Environmental ethicists recognize two broad categories for the valuation of biodiversity: intrinsic and utilitarian value. The intrinsic value of biodiversity asserts a sort of objective worth, a universal right to exist for each species or unique population. Utilitarian value is subjective, weighing the value of biodiversity on the basis of goods and services it does or can provide to humanity. In these artworks, I see illustrations of both arguments broadly construed so as to include human diversity within the realm of biodiversity.
Strikingly, these works bear the stamp of human culture and engineering as both a marvel of innovation as well as an absurdity of injustice and inefficiency. They also speak to the urgency of the threat to the environment and human health. The sheer scale of human industrial and agricultural activities has exceeded the local scale of individual perspective. It is mindboggling to comprehend the enormity of the environmental impact of seven billion hungry, thirsty people with their multifarious individual and cultural demands on Earth’s natural resources. Untold numbers of unfortunate species and peoples fall through the ever-widening cracks of our fragmented biosphere.
Food: Human agriculture appropriates the majority of productive, arable land on Earth. Because conventional agriscapes provide suitable habitat for only a handful of species, thousands upon thousands of plant, animal, and microbial species must find habitation elsewhere or die. Ecologists estimate that hundreds of species are going extinct every day, mainly as a result of human appropriation of Earth’s resources. Eroded, fragmented, impoverished ecosystems result. For all this sacrifice of biodiversity and life-sustaining ecosystems, humanity wastes 30% of its agricultural production with millions of people going hungry. As unfamiliar contraptions built from familiar objects, these artworks call for a reworking of existing technology, even simple devices, into systems that better meet the needs of a broadly inclusive community of all peoples and biodiversity.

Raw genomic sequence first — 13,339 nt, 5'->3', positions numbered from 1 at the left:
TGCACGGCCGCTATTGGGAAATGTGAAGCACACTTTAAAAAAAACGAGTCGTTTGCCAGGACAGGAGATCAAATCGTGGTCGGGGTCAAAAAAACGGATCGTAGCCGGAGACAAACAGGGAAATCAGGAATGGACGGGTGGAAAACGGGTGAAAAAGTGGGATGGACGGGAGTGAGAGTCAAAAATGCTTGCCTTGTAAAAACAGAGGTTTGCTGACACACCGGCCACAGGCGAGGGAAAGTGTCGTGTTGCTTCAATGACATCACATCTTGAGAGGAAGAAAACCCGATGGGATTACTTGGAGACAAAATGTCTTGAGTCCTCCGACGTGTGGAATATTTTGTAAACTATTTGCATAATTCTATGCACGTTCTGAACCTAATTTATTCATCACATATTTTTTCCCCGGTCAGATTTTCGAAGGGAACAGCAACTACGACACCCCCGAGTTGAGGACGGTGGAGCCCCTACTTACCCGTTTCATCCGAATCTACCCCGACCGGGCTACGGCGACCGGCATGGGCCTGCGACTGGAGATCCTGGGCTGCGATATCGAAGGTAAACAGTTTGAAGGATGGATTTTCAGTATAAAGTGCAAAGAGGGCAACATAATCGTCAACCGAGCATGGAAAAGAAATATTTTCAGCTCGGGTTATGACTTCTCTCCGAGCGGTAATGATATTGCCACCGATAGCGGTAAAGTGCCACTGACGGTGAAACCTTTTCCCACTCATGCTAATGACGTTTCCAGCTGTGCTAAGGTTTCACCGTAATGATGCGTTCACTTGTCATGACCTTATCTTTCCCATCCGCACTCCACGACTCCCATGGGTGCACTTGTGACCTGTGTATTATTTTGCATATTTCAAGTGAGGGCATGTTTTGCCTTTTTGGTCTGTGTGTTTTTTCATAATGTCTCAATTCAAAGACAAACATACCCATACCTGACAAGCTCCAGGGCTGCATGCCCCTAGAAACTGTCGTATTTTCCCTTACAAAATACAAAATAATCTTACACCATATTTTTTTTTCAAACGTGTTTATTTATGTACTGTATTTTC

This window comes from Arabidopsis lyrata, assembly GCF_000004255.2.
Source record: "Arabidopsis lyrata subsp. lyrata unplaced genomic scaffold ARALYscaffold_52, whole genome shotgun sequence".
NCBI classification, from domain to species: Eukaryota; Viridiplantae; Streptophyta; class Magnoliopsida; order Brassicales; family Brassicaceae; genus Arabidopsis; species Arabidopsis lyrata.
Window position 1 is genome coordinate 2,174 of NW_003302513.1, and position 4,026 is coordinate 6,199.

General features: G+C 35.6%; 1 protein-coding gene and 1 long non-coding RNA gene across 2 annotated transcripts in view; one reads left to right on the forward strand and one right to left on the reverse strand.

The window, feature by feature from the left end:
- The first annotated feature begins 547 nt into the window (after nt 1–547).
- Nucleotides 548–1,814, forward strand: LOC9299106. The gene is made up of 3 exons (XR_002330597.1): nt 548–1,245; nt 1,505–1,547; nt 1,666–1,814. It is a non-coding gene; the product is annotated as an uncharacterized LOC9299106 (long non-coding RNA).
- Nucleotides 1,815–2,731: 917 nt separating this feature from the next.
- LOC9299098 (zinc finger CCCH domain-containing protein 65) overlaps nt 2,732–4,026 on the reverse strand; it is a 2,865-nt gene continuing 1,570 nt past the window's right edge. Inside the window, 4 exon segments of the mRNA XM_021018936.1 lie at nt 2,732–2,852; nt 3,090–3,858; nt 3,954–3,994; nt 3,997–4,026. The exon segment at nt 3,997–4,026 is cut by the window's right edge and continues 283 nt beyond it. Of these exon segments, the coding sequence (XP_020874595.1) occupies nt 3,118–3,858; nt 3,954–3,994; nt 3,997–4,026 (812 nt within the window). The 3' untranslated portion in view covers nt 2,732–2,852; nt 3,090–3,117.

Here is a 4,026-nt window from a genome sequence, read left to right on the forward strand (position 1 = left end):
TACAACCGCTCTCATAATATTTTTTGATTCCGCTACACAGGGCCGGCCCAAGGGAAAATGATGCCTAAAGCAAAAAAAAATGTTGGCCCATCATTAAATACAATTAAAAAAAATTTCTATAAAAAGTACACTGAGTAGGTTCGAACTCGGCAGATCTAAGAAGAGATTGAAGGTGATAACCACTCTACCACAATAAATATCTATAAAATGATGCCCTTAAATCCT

Water: Humanity appropriates 60% of Earth’s freshwater runoff for our own use. We have poisoned, strangled, and suffocated lake and river ecosystems worldwide. Population decline and extinction of freshwater species is rampant. At such a cost, does humanity at least distribute widely and use sensibly the vast quantities of water and critical habitat it takes? Not by a long shot. Freshwater mismanagement is routine around the world, and lack of clean water causes widespread disease and human misery in many countries. To my mind, these artworks drive home this message of great human need for clean water as well as the inefficiency and absurdity in our use of it.
Life: All people share a common ancestor. Homo sapiens is part of an evolutionary tree stretching back at least 3.5 billion years on Earth, our home. As far as we know, human and non-human beings form the only community of life in the universe. Family, home, and community are highly valued in local human society. Yet, modern society has largely abandoned these values on a grand scale through mismanagement of the environment, even when human health is clearly at stake. Antarctica, bastion of global cooperation, island of peace and justice, locus of wise environmental management, meanwhile melts away into a warming ocean.
Michael S. Singer is an Associate Professor of Biology at Wesleyan University.